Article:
Tell Me How I Did
There was a time in Manhattan circa 1970 when actors performed “in the many places actors do plays in New York: churches, coffeehouses, bars, basement lofts, little theaters upstairs, little theaters downstairs, ELT (Equity Theatre Library), off-Broadway, on Broadway, everywhere,” said Michael Shurtleff, the late, great acting teacher and author of “Audition.”
I thought of that and of him while watching “Tell Me How I Did,” an evening of one-acts on August 6th & 10th, by up-and-coming playwright Justin McDevitt, courtesy of Cloudbusting Productions; not least because I had no idea the Duplex down on Christopher Street in the Village had a little theatre upstairs. And I do mean little.
A small space forces a playwright as well as the creative team to be inventive. Clever. They deliver, with precision directing by Jessica Harika, Lights and Sound by Armando Bravi, and making the most of that space, Stage Manager Crystal Bellant. McDevitt does not disappoint, particularly with the title one-act, “Tell Me How I Did.” Set in a farcical, dystopian future that is not too far away, Lent, a waiter (Steven Ralph, sympathetic as a symbol of all the long-suffering service industry workers everywhere) has just arrived at his spare apartment, exhausted after a long shift. He drinks bourbon out of what appears to be a cat saucer, if he had a cat, and then collapses onto a chair. Enter two sleek women in black, Axby and Bet (Cat Capece and Kayla King, clearly enjoying the bad cop-worse cop routine) from CPS – Consumer Protection Services, who are not to be messed with. They taunt Lent, rough him up, and all because of a negative consumer review on the Tell Me How I Did site. One Mariella (Thea K. Lammers, having a high time as a spoiled brat diner), complained that Lent made a face when she gave him her gum to dispose of, and worse, sang “Happy Birthday” to her off-key. It doesn’t end well, but it is worth noting that absolutely everything is subject to plebeian review on Tell Me How I Did – including CPS.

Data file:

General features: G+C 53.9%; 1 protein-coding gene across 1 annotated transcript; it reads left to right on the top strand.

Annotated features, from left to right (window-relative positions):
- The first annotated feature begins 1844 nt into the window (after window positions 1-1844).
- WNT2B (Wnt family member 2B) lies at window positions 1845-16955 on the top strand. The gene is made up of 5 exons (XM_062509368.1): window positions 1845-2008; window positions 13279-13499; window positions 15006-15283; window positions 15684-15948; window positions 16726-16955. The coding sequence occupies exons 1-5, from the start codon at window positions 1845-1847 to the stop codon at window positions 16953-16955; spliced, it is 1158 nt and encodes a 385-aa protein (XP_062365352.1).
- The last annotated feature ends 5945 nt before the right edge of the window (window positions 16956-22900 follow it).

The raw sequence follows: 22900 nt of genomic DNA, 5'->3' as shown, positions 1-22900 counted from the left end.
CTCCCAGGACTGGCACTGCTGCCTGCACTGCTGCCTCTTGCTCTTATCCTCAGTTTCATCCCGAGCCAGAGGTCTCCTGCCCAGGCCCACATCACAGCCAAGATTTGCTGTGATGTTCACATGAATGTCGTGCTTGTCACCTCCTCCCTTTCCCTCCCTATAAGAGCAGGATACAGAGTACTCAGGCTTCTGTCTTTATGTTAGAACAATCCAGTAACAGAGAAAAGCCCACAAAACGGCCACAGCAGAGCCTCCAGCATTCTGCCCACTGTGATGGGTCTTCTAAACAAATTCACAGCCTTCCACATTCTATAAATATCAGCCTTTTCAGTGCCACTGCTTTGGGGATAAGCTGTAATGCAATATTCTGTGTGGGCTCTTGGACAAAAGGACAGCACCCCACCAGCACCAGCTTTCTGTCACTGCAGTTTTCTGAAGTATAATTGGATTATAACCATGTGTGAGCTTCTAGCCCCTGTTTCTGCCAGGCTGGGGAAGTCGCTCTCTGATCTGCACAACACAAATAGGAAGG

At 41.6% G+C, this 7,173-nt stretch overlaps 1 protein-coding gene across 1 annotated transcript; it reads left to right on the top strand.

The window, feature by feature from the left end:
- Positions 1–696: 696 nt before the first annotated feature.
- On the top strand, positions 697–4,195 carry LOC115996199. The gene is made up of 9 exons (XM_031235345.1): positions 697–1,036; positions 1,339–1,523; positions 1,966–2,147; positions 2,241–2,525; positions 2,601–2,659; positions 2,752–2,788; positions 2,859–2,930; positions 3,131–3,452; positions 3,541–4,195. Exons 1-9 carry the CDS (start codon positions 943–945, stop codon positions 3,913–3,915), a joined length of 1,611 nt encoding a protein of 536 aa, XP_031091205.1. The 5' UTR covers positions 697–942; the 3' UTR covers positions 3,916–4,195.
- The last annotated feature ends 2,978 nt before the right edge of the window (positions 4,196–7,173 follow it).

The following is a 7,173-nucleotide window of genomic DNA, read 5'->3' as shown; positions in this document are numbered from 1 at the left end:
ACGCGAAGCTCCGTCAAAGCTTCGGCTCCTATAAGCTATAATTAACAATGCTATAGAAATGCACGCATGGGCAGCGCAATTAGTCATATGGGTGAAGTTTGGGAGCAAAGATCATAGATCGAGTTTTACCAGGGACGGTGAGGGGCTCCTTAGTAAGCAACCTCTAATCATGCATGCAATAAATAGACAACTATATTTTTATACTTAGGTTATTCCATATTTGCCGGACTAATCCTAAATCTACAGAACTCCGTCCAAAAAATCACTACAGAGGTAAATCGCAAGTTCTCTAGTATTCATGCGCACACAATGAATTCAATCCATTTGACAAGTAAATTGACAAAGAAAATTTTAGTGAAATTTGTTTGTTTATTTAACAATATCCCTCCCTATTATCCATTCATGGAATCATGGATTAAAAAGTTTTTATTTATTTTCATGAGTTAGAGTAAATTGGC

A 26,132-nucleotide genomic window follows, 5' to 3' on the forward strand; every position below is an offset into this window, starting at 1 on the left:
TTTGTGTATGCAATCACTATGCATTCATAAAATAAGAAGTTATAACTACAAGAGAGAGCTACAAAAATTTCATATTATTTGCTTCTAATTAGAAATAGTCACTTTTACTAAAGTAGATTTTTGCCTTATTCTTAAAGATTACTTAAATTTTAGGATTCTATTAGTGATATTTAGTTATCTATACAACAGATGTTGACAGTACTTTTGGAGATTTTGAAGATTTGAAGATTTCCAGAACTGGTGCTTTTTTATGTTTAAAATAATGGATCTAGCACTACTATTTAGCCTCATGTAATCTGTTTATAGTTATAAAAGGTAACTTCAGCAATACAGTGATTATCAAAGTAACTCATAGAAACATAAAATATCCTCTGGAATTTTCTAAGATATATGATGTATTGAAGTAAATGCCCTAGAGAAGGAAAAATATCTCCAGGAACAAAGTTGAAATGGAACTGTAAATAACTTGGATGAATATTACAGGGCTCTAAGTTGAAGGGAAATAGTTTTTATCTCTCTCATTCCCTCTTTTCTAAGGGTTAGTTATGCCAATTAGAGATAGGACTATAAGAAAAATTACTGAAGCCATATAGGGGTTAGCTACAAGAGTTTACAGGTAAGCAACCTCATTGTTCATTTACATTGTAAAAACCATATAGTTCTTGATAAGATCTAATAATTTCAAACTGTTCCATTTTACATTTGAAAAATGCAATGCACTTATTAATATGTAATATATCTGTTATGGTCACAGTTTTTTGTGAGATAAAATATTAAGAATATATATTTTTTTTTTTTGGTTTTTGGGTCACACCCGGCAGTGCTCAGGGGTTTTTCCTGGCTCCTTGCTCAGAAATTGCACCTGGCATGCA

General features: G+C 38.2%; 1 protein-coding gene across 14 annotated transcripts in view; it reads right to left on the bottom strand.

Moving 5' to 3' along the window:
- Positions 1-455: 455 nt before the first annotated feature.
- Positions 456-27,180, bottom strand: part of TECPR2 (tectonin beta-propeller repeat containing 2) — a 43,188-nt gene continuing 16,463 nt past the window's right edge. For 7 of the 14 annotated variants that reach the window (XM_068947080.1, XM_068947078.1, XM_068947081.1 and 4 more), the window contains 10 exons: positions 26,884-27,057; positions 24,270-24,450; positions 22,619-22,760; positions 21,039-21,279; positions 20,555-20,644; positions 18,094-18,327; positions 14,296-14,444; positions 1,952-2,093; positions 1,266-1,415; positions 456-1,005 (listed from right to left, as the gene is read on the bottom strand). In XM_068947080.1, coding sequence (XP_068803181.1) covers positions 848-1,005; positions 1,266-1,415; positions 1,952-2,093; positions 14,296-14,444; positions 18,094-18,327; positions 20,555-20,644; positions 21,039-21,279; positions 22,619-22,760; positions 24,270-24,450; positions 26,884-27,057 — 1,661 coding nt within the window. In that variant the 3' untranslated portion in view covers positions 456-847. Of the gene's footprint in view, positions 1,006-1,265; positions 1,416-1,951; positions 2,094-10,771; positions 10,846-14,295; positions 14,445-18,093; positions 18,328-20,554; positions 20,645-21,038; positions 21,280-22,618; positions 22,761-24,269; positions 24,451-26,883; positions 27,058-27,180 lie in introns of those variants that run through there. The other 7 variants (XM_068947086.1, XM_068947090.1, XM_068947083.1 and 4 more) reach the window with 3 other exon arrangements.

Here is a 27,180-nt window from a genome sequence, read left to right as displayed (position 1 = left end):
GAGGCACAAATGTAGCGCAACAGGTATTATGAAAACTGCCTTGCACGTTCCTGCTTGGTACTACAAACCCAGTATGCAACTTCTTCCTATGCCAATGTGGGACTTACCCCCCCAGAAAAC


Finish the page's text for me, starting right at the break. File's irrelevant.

With the second one-act, “The Happy,” we are in the hybrid territory of docu-drama crossed with Edward Albee – and it works. “The Happy” depicts a Haverhill, Massachusetts, family: Kara (Jennifer Pace, wonderfully manipulative), Rose (Cat Capece, a study in arrested development), Duds (Tyler Adams, playing that guy who’s along for the ride), and Claudette, the grandmother (Steven Ralph – I’ll get to him shortly). Kara has won the lottery, so she and the rest of the family have turned up at an Orlando motel room at the behest of her embittered step-son Gabriel (Thea K. Lammers, unrecognizable and astonishing). Gabriel has also contacted a documentary film maker (Kayla King) who happens to be streaming the meeting live – unbeknownst to Gabriel. He wants to expose the family for what they are – and he does, but that comes with a terrible price.
McDevitt has a natural way with witty dialogue that does not feel forced, and he is very, very funny. Consequently, the casting of Steven Ralph as Claudette equals everything that comes out of her mouth is absolutely hilarious. This is both good and bad: good because the first half of this one-act plays like comedy-drama; bad because once most of the family, including Claudette, exit, the comedy goes with them. So the play takes a turn that bisects it into two neat halves, and I would like to see those two halves integrated. I suspect, with all of that material, that there is a full-length play in there. We who will now follow the talented Justin McDevitt will just have to wait until it comes to fruition.